Friday, July 5, 2013

In Retrospect: Dragonlance

What are your thoughts on Dragonlance?

I can already see certain members of the OSR recoil like vampires from garlic upon reading the dreaded "D" word. Yeah, I know: For many, Dragonlance pretty much spelled the end of the Golden Age of D&D, where story became more important than old school dungeon crawls and wilderness exploration. 

I've heard all of the arguments. Dragonlance...
--is railroady, especially the modules
--was written by aspiring novelists
--suffers from world-shattering events
--has a screwball system of philosophy and religion
--has kender

I agree with all of these statements (especially kender, oh I hate kender)

Yet back then I didn't know any better, and neither did my friends. What can I say? We were pre-teens just getting into Dungeons & Dragons. The fact that we were reading the Dragonlance Trilogy in middle-school should at least say we were fairly literate for our age. While I ran my Greyhawk Campaign, my best friend ran Dragonlance.

We had a great time. 

See, my friend didn't stick with the books and modules. He made Dragonlance his own, by setting his campaign 60 years after the War of the Lance. He ignored official canon. And we had a helluva good time. We fought dragons and draconians. We went on quests to find artifacts to fight the resurgance of the evil Dragons and the Dragon Highlords. 

The official rules didn't allow bards. So what? I played one anyway and when he was on the cusp of casting 3rd Level spells, he had to go to the High Tower of Sorcery and take the Tests. He fought a dark elf illusion-thing that could not be killed by brute strength. I learned that everytime I hit him, I took twice the wounding. So my character had to take the hits and hopefully not die. Somehow I saw through the illusion and passed the Tests. I learned that my character had a destiny to defeat evil, but first had to get over being Chaotic Neutral.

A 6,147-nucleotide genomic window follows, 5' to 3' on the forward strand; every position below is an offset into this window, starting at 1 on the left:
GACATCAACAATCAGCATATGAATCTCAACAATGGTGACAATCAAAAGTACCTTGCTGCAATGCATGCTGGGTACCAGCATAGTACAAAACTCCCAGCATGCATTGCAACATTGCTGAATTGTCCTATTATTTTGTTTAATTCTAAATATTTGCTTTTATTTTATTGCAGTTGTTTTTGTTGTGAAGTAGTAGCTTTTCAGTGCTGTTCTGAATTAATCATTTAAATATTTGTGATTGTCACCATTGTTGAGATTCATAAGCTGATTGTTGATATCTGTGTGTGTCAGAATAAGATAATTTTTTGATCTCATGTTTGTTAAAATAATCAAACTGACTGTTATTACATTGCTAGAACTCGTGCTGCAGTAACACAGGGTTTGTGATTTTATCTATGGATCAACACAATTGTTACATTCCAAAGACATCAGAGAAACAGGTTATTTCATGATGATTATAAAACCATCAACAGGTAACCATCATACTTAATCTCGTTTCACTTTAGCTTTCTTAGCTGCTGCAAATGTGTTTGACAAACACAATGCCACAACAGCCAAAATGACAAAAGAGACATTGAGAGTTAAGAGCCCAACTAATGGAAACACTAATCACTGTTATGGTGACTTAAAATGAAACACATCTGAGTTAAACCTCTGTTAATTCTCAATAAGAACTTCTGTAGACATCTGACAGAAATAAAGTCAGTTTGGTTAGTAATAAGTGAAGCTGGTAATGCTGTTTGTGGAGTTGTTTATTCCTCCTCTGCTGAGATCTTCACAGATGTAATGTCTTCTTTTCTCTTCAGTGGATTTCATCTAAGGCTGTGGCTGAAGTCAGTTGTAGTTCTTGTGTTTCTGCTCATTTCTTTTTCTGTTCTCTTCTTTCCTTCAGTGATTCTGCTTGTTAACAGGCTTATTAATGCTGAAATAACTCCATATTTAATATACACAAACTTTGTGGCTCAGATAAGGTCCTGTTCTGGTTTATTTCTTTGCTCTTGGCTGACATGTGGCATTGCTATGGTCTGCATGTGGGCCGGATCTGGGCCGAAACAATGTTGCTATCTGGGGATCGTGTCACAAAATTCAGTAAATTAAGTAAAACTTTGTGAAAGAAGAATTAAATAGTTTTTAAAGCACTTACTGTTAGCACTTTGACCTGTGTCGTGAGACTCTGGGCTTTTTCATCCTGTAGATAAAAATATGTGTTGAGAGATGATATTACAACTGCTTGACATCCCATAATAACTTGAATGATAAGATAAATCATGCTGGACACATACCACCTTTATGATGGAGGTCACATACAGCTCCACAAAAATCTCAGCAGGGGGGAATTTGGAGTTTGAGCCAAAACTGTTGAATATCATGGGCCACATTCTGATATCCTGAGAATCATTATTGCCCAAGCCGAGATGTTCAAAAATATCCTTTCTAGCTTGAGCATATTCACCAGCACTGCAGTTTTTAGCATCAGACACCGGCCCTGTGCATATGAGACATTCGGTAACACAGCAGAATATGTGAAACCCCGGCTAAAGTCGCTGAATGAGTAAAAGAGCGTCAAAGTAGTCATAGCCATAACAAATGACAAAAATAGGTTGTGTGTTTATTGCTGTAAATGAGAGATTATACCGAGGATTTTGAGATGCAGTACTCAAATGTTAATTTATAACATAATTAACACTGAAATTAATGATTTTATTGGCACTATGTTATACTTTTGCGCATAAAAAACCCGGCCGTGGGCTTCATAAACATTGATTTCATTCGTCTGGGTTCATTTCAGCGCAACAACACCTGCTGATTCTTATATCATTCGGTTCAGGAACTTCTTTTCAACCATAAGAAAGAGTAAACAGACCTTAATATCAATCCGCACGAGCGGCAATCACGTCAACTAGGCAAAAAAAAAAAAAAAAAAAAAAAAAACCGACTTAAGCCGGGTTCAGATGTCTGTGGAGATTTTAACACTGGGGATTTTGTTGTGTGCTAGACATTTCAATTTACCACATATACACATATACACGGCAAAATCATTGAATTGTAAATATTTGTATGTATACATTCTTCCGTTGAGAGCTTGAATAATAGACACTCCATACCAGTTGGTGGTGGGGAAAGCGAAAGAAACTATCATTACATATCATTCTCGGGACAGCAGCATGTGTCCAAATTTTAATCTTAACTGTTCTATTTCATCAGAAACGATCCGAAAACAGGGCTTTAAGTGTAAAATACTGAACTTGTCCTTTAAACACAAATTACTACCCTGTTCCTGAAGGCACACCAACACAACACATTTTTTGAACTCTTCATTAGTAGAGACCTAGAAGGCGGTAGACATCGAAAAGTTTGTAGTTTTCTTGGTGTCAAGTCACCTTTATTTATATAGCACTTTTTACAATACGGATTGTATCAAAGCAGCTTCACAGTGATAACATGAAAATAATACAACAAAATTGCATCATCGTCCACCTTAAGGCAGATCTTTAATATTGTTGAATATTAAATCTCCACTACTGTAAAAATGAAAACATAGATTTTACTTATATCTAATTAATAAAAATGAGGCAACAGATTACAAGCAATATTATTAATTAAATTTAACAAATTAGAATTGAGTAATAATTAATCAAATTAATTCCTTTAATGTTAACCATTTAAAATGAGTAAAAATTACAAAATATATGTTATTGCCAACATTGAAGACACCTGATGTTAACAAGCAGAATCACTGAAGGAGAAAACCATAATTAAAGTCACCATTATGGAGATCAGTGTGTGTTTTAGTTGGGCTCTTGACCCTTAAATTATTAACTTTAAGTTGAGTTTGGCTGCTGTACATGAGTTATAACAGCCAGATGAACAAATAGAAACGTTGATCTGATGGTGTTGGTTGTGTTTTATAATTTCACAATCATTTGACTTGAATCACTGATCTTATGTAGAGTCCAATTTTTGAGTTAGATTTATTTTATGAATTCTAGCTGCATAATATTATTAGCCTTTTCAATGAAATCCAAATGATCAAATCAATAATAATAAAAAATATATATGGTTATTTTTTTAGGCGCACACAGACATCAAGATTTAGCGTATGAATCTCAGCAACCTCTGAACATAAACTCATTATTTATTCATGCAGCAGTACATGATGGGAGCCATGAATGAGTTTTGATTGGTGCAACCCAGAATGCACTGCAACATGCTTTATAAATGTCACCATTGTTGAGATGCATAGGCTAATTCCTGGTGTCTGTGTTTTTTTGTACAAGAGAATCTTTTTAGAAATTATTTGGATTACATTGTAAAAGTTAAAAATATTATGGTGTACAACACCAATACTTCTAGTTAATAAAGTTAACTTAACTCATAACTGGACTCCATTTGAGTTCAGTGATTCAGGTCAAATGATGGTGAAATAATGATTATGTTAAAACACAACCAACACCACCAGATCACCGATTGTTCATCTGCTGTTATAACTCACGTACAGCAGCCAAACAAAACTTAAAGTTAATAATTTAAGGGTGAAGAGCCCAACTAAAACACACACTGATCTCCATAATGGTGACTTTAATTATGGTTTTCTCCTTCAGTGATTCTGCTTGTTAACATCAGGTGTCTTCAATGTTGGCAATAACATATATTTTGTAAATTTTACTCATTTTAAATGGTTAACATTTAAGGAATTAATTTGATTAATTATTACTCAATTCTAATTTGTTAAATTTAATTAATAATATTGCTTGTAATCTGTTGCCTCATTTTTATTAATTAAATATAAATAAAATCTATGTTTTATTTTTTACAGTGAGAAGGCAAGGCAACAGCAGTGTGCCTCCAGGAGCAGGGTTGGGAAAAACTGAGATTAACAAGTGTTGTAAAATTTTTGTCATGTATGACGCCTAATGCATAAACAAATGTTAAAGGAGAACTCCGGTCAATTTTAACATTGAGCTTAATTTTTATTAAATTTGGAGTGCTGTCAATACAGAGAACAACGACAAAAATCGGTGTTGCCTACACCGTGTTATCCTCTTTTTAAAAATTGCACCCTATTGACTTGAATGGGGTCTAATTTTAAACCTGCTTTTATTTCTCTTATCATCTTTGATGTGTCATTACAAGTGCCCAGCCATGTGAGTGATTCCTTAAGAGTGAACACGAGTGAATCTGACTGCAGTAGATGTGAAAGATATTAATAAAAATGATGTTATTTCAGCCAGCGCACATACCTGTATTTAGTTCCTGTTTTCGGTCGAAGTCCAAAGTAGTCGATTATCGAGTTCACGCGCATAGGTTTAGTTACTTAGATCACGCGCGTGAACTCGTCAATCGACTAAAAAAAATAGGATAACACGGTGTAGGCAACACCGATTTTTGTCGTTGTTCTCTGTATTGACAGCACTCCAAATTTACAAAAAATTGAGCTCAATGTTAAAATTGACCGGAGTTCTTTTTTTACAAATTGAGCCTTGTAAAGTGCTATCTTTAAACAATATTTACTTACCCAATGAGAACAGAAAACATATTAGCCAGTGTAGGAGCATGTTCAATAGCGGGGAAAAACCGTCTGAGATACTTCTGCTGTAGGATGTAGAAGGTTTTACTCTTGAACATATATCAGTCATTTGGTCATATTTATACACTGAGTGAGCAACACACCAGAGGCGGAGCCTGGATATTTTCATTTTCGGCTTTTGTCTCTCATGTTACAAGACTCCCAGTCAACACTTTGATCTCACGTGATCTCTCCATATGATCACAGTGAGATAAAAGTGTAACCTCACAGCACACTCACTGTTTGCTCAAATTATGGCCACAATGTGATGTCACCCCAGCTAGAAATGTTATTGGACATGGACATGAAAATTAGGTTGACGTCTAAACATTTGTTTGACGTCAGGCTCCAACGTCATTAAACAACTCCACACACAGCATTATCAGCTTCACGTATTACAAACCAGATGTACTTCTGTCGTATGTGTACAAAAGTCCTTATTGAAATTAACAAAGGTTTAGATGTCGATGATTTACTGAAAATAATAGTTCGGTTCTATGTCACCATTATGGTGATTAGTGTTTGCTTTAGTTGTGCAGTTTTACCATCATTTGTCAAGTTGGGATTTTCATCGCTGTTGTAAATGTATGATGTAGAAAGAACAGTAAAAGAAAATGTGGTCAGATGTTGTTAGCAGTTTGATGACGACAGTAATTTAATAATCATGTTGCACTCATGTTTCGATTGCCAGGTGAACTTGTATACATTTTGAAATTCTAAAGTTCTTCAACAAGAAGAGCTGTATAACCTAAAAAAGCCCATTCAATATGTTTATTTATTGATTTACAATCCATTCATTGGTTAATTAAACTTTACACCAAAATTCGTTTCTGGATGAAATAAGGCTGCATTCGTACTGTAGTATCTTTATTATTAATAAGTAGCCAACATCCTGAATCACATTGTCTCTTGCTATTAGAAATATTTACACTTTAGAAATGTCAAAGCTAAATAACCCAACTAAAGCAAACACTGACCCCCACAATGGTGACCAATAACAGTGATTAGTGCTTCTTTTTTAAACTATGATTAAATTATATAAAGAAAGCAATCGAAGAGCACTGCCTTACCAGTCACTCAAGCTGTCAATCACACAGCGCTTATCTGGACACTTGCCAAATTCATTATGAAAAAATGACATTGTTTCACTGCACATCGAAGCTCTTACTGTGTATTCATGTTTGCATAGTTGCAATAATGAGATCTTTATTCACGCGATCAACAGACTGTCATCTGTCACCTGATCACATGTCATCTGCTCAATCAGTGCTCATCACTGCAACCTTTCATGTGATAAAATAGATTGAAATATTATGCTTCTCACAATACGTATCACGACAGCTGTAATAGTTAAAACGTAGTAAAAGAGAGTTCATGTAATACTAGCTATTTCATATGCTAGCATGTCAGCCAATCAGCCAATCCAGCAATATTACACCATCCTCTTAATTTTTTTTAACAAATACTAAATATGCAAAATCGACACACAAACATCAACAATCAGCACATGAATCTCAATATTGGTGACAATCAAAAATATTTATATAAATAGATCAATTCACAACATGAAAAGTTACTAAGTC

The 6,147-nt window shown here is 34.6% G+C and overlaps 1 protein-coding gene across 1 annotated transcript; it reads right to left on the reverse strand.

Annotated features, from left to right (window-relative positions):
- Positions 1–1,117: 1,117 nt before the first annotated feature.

(Oh, come'on where's the fun in that? Had my bard been good, he wouldn't have been able to burn down a half of a kender village before reaching the tests. Those kender deserved it--they stole my dragonslaying sword! And its Dragonlance, which has lots of dragons!)

After that campaign ended, we got magically whisked away to another continent on Krynn where an undead army rampaged. I remember running a lot from the undead hosts. Our arch-nemesis was a death knight (not Lord Soth). Somewhere along the way we encountered an undead beholder.

We just played and had a good time. Sure, my friend's adventures were linear (and some would say, railroads) but we didn't care for the most part (okay, once my character got konked by a falling branch just so he could have a weird prophetic dream sequence--but other than that...). 

Somewhere in there my best friend ran a brief side-campaign that took place just a few years after the Cataclysm. We rolled up new characters and adventured in the ruins. I remember something about fighting goblins on top of a 1000 foot tall tower. There was even a city that looked a lot like Myth Drannor from the Forgotten Realms. 

Oh yeah, and the artwork.

Who could forget the artwork?  

Anyway, my point is that we had fun because we didn't follow canon. My best friend made Dragonlance his own creation. It was his version of Dragonlance, not the version pushed by the folks at TSR. 

The same can go for any of the "official" campaign settings. Heck, I might even play in a Realms game today so long as the DM made it his own, sans Elminster and the material from the "official" books. 

It'd even be fun to play Dragonlance again, so long as the DM ignores all the worldshaking events that happen every few years after the War of the Lance. 

To hell with canon. Don't let TSR, WotC, or whatever company dictate what happens at your game table without question. Make the game your own.

What do you think? 

1 comment:

  1. I have always had a deep love for Dragonlance since its earliest days through Dragons of Summer Flame. I have to agree with everything you said about making it your own. The same should be, and is, done by nearly every game-master I have ever known. I don't get the hate, but would gladly play through another game or 10 of DL anytime.


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